Talbot Rice Gallery, The University of Edinburgh, Old College, South Bridge, Edinburgh, EH8 9YL

Fabienne Hess: Hits And Misses (from the archive)

Fabienne Hess: Hits And Misses (from the archive), installation view at Talbot Rice Gallery, 2015

Lengths of printed fabric enfold the gallery’s oval space. They feature a mass selection of digitalised images from the University of Edinburgh’s academic collections. Review by Alexander Hetherington

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Birch Contemporary, 129 Tecumseth St, Toronto, ON M6J 2H2

New Monuments Forget the Future

New Monuments Forget the Future installation view at Birch Contemporary 2015

In his 1966 essay ‘Entropy And The New Monuments’, Robert Smithson describes an architectural imagination that is fixated on the present. ‘New Monuments Forget the Future’ returns to the text with a meditative exhibition studying the changing cityscape. Rowan Lear reviews.

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Hayward Gallery, Southbank Centre, Belvedere Rd, London SE1 8XX

Carsten Höller: Decision

Two Roaming Beds (Grey), 2015. Produced with Bonniers Konsthall, Stockholm, and HangarBicocca, Milano. Installation view, Hayward Gallery, London, 2015.

Carsten Höller’s ‘Decision’ asks the viewer to reflect on the process of decision making. Accepting doubt and uncertainty, Höller intends the viewer to experience ‘moments of not knowing’. Review by Rory Duckhouse

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mac birmingham, Cannon Hill Park, Birmingham, B12 9QH

Cannon Hill Art School

Cannon Hill Art School

“At a time when so many art colleges in this country are now increasingly out of reach for most, Cannon Hill Art School will remind us of the reasons why art school practice today should be open to all.” Cathy Wade, Visiting Tutor at Cannon Hill Art School, responds to the project.

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Institute Of Contemporary Arts, The Mall, London SW1Y 5AH

Eloise Hawser: Lives on Wire

Installation view of Eloise Hawser: Lives on Wire, Institute of Contemporary Arts London (ICA)

Eloise Hawser’s exhibition, ‘Lives on Wire’ at the ICA, explores the bodily attributes of a theatre organ and its various afterlives. Review by Louisa Lee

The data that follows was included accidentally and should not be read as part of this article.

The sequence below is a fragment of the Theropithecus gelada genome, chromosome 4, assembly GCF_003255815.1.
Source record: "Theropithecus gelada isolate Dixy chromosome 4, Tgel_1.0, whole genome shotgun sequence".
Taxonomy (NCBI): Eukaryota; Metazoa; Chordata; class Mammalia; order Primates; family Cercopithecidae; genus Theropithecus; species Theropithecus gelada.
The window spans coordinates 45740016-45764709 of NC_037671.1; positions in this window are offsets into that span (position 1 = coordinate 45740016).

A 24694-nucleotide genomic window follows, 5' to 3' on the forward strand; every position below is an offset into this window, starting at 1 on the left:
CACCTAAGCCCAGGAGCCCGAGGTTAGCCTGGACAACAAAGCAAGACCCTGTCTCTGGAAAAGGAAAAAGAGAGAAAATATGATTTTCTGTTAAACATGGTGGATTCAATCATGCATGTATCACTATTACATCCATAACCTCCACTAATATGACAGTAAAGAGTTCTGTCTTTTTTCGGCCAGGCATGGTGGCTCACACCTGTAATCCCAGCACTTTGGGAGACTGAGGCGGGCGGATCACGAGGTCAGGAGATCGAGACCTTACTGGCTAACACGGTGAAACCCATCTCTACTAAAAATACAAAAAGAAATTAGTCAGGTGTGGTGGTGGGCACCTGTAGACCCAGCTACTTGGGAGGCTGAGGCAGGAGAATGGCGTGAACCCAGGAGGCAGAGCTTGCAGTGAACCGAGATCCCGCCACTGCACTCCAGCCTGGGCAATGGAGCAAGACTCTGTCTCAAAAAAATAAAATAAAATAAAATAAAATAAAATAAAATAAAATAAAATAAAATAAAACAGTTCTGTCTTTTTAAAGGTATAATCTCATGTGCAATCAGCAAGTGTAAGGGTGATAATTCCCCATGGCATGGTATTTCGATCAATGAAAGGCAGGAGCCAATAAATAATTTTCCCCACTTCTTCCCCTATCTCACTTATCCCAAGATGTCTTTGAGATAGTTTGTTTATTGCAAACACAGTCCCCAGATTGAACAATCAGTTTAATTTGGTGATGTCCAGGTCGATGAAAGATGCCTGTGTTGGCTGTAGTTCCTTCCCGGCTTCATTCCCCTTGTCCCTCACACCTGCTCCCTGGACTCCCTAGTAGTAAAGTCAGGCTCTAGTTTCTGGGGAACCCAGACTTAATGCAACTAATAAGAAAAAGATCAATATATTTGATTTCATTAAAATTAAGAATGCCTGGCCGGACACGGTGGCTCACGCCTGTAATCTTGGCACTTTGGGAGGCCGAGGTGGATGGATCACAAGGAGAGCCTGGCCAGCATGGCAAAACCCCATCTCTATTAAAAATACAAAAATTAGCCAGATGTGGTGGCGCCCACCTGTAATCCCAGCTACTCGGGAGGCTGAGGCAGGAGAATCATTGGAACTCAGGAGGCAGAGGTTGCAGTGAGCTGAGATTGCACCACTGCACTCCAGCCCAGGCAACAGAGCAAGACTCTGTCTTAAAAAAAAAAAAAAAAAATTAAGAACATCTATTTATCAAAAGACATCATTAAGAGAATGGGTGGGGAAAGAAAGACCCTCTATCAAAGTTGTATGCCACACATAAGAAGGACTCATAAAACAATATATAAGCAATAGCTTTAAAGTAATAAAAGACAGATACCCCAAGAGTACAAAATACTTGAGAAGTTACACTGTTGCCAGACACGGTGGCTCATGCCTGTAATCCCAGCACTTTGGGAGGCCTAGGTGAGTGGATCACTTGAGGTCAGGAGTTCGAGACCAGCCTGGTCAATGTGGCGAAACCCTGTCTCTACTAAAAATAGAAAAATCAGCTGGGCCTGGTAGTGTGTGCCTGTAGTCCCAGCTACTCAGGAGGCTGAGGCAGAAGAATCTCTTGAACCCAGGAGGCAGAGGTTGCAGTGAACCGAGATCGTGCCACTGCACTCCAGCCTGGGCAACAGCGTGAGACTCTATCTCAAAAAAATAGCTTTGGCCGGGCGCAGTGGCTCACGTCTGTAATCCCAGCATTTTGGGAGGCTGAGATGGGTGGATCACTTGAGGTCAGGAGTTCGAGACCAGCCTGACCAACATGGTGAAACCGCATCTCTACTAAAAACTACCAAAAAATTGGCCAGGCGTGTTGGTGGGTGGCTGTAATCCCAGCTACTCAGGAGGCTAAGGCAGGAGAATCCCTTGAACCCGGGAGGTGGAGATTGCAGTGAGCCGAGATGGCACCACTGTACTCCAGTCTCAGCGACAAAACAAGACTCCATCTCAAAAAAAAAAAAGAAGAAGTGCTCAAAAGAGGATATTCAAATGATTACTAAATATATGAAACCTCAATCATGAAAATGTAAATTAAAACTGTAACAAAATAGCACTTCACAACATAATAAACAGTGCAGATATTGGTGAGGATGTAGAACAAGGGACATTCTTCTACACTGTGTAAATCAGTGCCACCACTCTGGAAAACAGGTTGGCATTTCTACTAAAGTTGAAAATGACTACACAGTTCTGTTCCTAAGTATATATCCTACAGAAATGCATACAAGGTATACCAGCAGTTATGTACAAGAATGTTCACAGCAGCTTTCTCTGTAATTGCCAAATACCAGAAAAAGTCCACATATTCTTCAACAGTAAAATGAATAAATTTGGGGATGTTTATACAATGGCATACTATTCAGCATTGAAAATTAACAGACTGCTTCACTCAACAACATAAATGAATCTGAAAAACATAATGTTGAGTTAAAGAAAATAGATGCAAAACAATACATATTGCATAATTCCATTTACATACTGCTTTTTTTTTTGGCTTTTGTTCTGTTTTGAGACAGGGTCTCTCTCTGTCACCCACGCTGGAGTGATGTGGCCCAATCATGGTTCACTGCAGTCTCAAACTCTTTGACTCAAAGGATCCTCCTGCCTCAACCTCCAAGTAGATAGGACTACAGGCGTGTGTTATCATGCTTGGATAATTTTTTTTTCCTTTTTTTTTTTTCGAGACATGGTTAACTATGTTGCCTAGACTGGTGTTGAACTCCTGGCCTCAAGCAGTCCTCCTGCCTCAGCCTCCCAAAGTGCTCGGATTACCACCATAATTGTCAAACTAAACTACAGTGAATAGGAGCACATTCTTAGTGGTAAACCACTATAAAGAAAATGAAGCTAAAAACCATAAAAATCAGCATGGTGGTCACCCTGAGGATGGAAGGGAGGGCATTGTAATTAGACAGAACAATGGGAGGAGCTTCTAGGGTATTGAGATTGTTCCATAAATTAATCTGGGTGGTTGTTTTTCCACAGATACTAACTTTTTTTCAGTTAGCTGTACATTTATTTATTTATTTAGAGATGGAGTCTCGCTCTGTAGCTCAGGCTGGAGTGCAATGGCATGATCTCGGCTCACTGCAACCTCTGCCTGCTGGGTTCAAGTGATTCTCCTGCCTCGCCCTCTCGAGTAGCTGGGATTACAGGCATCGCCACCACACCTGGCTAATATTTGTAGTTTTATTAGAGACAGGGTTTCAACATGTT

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The Geffen Contemporary at MOCA, 152 North Central Avenue Los Angeles, CA 90012

From the archive: William Pope.L: Trinket

Installation view of William Pope.L: Trinket, March 20–June 28, 2015 at The Geffen Contemporary at MOCA

Through Pope.L’s intervention, the trinket is situated as what is shared among us—clumsy or privileged, embodied or discarded; trinkets bind us together. Review by Rusty Van Riper

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Storefront for Art and Architecture, 97 Kenmare Street, New York, NY 10012

From the archive: Amie Siegel: The Architects

Amie Siegel, The Architects, 2014 HD video, color, sound. Installation view, Storefront for Art and Architecture, New York, 2015

A cinematographic journey across architectural offices in New York City, from Fifth Avenue’s corporate bureaus to Downtown and Brooklyn’s lofts and warehouses, 'The Architects' investigates the cultural outcomes of economical models and labour in relation to the field of architecture. Review by Laura Herman

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BALTIC Centre for Contemporary Art, Gateshead Quays, South Shore Road, Gateshead NE8 3BA

From the archive: Jason Rhoades: Four Roads

Jason Rhoades, The Grand Machine, installation view at BALTIC, 2015

American consumer, pop and car culture collide in cacophonous excess in the sprawling, disordered installations painstakingly recreated for BALTIC’s formidable spaces. Review by Rowan Lear

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David Roberts Art Foundation, Symes Mews, London NW1 7JE

From the archive: The Violet Crab

Carter Mull, Disney / Warm Flame / Cool Flame, 2015 (courtesy the artist and Lindon Gallery); John Cecil Stephenson, Sketch For Solar House, 1955 (David Roberts Collection); Luiz Roque, Alvorada [ Dawn ], 2014 (courtesy the artist); Francois-Xavier

Gallery spaces are transformed into a cloakroom, backstage, main stage, lounge and shadow theatre through the elaborate staging of The Violet Crab at David Roberts Art Foundation. Jaime Marie Davis reviews

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Rowing, 3 Leighton Place, London NW5 2QL

From the archive: M’m! M’m! Good!

Mm! Mm! Good!, 2015, installation view. Rowing, London.

Art has a longstanding relationship with food and consumer culture. ‘M’m! M’m! Good!’ explores alternative ideas of sustenance, interrogating contemporary culture’s relationship with food and food production. Phoebe V. Bradford reviews

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